Concatenative SyntaxAbout syntax in (the prime example) Joy:
Concatenative syntax provides an alternative formulation of functional programming expressions. Functional programming languages can be expressed in a form where they consume one argument and output a value to be consumed by another. Multiple inputs are essentially aggregated together for this process to really work conceptually; naturally this does not have to happen in practice.
Function composition of this kind is a binary, associative operator, much like addition or multiplication in basic math, and it is expressed in much the same way in most programming languages with the option for infix syntax. These languages are "applicative" syntax languages, in that most expressions frame the application of functions to arguments, in some positional framework, usually with the function name placed before the arguments, called "Cambridge notation".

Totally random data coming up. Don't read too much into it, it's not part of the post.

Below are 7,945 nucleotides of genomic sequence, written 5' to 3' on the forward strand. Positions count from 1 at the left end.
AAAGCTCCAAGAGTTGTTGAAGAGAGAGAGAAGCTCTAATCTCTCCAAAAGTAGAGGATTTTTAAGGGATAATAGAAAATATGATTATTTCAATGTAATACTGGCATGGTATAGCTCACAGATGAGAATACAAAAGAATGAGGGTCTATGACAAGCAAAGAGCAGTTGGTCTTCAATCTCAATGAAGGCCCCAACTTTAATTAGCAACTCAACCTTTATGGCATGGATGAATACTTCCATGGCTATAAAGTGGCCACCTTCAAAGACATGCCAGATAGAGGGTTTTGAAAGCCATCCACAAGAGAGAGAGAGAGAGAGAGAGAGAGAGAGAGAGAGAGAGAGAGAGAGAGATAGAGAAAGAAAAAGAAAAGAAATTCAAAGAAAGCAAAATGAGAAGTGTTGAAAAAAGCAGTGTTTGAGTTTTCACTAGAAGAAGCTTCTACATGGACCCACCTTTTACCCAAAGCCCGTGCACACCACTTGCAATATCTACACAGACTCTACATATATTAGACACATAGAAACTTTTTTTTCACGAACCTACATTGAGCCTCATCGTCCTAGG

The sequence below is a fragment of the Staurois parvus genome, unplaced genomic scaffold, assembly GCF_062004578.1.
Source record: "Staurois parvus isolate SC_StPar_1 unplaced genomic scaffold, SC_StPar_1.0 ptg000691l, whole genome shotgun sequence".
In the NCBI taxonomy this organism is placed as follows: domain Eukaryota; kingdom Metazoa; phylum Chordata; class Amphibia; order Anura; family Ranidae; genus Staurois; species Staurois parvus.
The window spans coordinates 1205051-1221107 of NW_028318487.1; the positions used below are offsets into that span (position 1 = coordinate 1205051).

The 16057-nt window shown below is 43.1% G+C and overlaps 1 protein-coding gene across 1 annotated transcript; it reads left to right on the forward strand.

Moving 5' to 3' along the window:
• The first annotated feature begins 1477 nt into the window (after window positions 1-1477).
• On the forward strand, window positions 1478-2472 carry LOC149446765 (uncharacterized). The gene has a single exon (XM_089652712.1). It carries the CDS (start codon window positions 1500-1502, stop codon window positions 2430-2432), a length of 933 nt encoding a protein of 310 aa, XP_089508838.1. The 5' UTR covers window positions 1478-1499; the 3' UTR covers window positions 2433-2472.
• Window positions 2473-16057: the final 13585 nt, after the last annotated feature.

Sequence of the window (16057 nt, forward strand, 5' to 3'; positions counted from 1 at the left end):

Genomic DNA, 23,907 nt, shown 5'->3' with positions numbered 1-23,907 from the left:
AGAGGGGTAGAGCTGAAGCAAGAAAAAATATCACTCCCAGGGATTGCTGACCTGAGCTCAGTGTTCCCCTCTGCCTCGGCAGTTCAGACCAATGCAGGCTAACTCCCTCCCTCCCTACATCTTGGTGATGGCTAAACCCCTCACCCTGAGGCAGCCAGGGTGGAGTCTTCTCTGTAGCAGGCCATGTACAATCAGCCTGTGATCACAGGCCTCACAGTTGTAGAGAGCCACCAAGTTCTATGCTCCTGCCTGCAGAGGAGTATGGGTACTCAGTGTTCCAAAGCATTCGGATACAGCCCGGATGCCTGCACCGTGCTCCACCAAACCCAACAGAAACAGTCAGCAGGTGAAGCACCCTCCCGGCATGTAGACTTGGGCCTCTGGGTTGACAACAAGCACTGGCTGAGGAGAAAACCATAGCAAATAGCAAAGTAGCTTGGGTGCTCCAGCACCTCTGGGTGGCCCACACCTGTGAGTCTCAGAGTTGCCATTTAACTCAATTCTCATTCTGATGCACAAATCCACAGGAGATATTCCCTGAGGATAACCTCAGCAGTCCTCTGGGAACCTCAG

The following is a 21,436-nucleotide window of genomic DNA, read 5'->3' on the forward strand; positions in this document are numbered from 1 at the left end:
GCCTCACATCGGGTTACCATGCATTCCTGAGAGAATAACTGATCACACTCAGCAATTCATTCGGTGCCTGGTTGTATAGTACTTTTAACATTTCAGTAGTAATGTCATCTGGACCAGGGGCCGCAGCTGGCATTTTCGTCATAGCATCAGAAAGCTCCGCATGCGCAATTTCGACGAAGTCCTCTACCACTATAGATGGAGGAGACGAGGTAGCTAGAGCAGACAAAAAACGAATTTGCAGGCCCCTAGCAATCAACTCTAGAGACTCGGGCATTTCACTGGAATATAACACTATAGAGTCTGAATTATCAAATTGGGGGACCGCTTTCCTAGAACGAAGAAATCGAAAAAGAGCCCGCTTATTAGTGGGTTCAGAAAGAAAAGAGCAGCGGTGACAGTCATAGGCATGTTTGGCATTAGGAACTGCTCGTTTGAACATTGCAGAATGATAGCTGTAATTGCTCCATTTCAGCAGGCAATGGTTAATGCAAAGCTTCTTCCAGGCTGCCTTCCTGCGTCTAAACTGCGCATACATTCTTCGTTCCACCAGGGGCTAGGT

Concatenative notation, by comparison, reverses this and creates a new way to read programs. Data are programs with no inputs, and functions and data are placed side-by-side to show data-flow direction. An aggregating syntactic operator is required, of course. A consequence of this is that the abstraction of syntax becomes a concatenation of symbols (into an expression, not into another symbol), which logically has the same type as a list. In Joy, this is the particular form of quotation: the same notation as is used for aggregating arguments for input to a function.
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